"It's not that weird," Zabaleta comments, Juan Martín had almost forgotten he was there and he tries to pay him extra attention because of that.
"How can this not be weird?"
"Well, for starters, it's not the first time I hear about something like this, and the same goes for Mariano here," Jaite explains, he's back to the gentle tone, "and I have the small suspicion that it's not entirely new for David, either."
Juan Martín feels betrayed and that even overpowers his curiosity about the first thing Jaite said; he assumes that justifies David's reaction to everything, but it still affects him. By his side, David moves uncomfortably and Juan Martín gets something that sounds almost like a sorry inside his head with David's voice.
"I heard rumors once, when I was younger, but I never paid attention to it."
"I never… why have I never heard about this?"
"You didn't run into the right people?" Zabaleta suggests, as he crosses his legs and puts on a deep-thinking face, in any other situation Juan Martín would have mocked it, but now he doesn't even feel like doing that. "Which is weird, mostly considering some of your friends in tennis, like Rafa."
"What does he have to do with any of this?"
"Never mind him," Jaite says, and Juan Martín doesn't miss the disapproving look he gives Zabaleta. "We just want you both to keep calm and relaxed, there's nothing wrong with what is going on and it surely has to do with all the excitement of the past few days. David you'll have to watch your head a bit when you're around Juanma so you share with him what you want and nothing else, and by the same principle Juan I'll ask you to be respectful with David's thoughts."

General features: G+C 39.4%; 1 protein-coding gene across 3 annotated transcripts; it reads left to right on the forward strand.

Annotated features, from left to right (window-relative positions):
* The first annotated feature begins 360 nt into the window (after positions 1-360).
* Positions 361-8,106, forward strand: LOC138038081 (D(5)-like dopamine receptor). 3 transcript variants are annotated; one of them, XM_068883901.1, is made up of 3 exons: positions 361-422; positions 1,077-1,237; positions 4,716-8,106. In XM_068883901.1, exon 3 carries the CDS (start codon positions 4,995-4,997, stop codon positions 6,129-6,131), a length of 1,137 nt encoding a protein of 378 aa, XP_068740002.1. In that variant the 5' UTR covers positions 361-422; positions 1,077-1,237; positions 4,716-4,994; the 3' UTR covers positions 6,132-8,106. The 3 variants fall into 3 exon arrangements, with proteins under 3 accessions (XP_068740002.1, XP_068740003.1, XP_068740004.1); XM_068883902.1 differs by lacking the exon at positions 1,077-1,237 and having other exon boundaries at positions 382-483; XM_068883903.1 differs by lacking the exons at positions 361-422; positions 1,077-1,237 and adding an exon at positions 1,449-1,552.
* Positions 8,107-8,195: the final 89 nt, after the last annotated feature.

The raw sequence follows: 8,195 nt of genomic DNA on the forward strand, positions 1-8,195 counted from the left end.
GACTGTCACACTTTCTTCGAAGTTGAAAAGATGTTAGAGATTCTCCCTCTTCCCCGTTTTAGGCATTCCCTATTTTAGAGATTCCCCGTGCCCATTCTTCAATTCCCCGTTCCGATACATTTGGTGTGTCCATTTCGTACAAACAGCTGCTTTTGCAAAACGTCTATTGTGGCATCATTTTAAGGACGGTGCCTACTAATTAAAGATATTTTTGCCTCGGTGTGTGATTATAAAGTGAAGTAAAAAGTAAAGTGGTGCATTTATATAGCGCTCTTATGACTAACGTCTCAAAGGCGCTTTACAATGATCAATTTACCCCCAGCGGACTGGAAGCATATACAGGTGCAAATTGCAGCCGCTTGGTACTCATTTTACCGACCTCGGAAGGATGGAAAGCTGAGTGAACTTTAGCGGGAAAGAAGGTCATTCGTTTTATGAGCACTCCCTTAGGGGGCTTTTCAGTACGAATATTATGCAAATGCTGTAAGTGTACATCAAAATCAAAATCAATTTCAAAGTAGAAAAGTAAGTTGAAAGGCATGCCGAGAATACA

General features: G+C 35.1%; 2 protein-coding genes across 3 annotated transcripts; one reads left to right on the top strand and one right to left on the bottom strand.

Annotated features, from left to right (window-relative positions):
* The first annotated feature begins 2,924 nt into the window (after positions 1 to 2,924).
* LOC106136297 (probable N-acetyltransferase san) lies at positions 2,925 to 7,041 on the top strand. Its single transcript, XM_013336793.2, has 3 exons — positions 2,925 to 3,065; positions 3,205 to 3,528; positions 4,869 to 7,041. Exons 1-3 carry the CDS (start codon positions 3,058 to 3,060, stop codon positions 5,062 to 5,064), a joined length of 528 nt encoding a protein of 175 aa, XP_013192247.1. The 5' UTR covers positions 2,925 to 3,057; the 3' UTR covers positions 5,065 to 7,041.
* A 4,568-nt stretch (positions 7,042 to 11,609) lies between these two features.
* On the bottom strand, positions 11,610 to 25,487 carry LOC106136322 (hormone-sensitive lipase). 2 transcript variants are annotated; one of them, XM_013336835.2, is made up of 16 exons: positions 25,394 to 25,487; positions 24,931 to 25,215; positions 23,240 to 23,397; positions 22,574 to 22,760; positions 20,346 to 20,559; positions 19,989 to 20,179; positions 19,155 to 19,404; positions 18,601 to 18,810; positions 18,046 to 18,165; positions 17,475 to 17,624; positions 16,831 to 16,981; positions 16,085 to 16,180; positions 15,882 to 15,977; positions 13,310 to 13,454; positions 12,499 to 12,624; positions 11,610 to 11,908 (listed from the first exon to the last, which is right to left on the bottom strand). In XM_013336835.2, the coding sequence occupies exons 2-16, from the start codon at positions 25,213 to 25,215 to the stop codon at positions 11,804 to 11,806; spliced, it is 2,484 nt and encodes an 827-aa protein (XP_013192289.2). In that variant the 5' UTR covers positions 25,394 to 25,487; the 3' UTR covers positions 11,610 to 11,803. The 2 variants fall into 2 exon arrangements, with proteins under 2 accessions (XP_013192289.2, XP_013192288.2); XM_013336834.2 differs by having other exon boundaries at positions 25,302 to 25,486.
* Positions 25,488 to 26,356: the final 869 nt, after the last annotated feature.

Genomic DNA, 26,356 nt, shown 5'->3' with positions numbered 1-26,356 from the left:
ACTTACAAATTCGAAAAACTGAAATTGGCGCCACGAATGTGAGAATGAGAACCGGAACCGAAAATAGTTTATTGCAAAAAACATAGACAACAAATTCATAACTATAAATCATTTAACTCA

"But it's not like I'm trying to read his mind," Juan Martín says, because he indeed hasn't tried, everything has just reached his head. "It's just… he thinks too loud or something, I can't help listening to him."
Jaite laughs at that, it's a controlled small sound that invades the room causing a small smile in Zabaleta and a curve of lips in David.
"It's okay Juanma, we know you're not doing this intentionally, that's why I said that David had also to be careful."
"How long is this going to last?"
"That's hard to tell; sometimes it's just a few weeks, other times…" Jaite takes a breath before talking again, doesn't look Juan Martín in the eyes for the first time in the conversation, "other times it takes years or… maybe it stays."
"It's all suppositions, no one knows much for sure." Zabaleta talks again, he sounds almost apologetic.
"We didn't do anything for this to happen right? I think we didn't."
Jaite looks at him, slowly, as if trying to learn them by memory.
"You've been partners for a long time, you've known each other for years, there are a lot of expectations from the whole country put into you two. All those things add up."
"So, you're saying that because we've been familiar with each other for ten or so years and because a bunch of people in Argentina wants us to win everything, which we agree with of course, I ended up reading his mind?"
~I can think of worst outcomes to those things you said. And I'm not saying this out loud for the record.~
Juan Martín wants to smack David for the whole comment, but mostly for his laughing at the end. He also wonders if he wants to know those 'outcomes' David is talking about. But he feels like taking care of none of those things, he doesn't even feel like drinking the mate he so much wanted earlier. Plus, no one answers his question, but he wasn't actually waiting for an answer if he's being honest.